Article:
Comparing Emily Dickinson And Walt Whitman's Poetry

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Throughout the critically acclaimed poems by Emily Dickinson and Walt Whitman, a vast difference in both their styles and viewpoints is displayed. In the beginning of Dickinson’s poem in the first stanza, “I heard a fly buzz when I died,” one can perceive that Dickinson is not an ordinary poet. Her opinion of death is quite different than Whitman’s and many of her peers at the time. Emily Dickinson’s internal viewpoint expressed in her poetry defines her style and perception on life. On the other hand, Whitman’s viewpoint is the polar opposite because he expresses an external viewpoint. Whitman is more concerned with the creation of the universe and how we came from the physical world and will eventually return to the dirt. Lastly, Whitman describes himself as being a poet who is more concerned with the physical parts of the body rather than with the intellectual ones like Dickinson. After further analysis, one can conclude that by looking at aspects of their unique styles that Dickinson’s and Whitman’s views on death are completely divergent.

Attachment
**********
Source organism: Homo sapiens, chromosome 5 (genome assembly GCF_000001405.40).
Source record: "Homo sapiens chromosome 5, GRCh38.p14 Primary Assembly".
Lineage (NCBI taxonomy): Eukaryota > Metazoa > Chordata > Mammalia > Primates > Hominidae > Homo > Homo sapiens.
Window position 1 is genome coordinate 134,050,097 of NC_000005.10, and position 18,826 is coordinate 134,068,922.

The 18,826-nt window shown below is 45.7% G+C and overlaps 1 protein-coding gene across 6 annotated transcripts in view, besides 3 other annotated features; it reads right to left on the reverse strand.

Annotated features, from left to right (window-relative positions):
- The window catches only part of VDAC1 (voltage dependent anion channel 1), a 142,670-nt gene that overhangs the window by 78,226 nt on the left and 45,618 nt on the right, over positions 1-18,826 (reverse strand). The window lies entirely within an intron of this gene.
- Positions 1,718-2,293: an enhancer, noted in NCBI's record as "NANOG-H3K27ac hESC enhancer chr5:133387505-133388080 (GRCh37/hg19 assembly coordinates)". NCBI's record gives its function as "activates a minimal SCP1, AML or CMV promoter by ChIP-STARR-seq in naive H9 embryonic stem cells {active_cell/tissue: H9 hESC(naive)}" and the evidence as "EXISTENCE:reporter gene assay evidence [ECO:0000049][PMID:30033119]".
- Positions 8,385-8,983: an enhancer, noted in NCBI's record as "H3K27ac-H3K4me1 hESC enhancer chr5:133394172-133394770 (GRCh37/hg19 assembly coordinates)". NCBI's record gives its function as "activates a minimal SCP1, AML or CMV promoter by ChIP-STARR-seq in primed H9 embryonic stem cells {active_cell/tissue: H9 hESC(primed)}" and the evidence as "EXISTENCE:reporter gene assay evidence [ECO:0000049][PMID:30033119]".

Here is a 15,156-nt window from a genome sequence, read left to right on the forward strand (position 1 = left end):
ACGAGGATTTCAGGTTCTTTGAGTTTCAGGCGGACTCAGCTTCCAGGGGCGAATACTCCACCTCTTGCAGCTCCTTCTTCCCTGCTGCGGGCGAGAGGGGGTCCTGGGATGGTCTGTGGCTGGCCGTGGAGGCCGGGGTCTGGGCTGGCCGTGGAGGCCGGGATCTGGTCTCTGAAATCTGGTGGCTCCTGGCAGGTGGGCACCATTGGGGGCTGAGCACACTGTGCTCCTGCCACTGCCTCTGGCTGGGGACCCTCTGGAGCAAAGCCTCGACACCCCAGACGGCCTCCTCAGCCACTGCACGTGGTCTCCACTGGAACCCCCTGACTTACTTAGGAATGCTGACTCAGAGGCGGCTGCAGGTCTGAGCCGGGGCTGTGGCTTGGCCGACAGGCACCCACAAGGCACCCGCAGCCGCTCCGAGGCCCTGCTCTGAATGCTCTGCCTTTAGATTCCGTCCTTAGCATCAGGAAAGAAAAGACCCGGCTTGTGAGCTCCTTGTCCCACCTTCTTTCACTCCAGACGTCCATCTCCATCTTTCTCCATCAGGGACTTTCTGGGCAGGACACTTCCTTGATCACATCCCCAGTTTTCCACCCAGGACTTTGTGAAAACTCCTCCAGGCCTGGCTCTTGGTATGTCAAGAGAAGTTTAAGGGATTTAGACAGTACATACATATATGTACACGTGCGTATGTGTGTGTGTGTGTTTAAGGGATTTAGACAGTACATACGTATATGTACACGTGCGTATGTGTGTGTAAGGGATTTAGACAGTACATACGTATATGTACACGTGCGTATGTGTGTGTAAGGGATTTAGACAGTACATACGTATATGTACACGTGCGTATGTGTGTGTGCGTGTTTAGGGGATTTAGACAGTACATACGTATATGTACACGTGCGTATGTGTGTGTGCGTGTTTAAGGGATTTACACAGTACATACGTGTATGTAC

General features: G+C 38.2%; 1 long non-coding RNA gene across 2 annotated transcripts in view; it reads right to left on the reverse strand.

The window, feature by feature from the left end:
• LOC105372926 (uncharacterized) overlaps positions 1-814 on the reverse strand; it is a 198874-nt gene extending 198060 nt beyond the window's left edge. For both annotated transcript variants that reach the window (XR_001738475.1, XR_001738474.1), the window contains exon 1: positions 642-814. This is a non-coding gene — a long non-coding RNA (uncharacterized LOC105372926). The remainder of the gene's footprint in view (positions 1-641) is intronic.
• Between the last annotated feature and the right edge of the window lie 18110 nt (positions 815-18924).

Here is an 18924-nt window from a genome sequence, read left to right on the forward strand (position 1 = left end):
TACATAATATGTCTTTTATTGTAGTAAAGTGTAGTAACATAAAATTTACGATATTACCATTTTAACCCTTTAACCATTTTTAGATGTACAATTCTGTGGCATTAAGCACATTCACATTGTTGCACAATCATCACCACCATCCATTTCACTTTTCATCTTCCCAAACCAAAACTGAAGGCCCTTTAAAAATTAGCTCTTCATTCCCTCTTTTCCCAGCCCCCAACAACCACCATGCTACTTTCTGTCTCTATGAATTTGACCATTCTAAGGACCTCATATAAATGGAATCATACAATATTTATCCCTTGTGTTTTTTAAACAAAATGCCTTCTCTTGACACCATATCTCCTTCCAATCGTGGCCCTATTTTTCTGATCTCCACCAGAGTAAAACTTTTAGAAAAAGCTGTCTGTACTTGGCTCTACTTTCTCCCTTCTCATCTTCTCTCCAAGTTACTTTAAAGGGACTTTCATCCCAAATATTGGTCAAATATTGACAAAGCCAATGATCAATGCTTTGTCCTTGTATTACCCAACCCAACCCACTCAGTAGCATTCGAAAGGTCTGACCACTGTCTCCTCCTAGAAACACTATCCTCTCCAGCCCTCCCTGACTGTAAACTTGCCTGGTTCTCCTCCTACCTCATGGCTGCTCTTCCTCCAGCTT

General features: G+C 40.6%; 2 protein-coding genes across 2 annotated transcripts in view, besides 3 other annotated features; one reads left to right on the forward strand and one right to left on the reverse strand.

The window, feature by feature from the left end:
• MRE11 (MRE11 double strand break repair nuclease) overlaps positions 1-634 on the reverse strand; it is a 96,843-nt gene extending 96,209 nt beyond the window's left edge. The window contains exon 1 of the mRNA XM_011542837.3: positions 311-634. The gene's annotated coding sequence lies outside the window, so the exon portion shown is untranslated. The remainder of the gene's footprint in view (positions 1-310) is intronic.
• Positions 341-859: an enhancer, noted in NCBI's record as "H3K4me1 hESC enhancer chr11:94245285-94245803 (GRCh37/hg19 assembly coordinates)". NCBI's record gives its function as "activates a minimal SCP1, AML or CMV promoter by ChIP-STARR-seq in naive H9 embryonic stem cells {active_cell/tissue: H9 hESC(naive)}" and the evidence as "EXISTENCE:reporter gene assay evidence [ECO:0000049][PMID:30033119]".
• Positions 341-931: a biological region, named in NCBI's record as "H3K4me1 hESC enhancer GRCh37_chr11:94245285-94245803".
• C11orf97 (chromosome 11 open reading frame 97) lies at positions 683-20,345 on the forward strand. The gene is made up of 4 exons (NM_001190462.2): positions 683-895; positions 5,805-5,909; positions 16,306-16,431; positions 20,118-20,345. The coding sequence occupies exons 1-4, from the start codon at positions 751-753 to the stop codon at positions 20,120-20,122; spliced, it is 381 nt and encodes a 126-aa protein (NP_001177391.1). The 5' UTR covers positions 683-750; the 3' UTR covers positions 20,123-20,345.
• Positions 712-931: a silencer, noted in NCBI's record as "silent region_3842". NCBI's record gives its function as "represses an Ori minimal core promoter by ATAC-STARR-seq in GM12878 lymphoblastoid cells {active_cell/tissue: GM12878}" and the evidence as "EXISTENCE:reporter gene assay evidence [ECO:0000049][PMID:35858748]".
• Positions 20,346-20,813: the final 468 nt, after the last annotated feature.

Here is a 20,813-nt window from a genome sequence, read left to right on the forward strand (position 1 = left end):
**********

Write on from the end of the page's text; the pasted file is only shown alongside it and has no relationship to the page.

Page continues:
Dickinson’s perspective on death is a main
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Although this poem does not relate to death or any other of his poems in any way, it adds to Whitman’s unique style point of view. Basically this poem is about the American spirit/Patriotism in all forms from the people of his society based upon his perspective. An example that proves this viewpoint is when he writes “Those of mechanics, each one singing his as it should be blithe and strong, /The carpenter singing his as he measures his plank or beam,/The mason singing his as he makes ready for work, or leaves off work” (Whitman 3-4). This quote represents the American patriotism that he is trying to display in his poem. Lastly, the poem is also trying to convey the message of the American dream by showing how the people of this country are happy and patriotic about what they are
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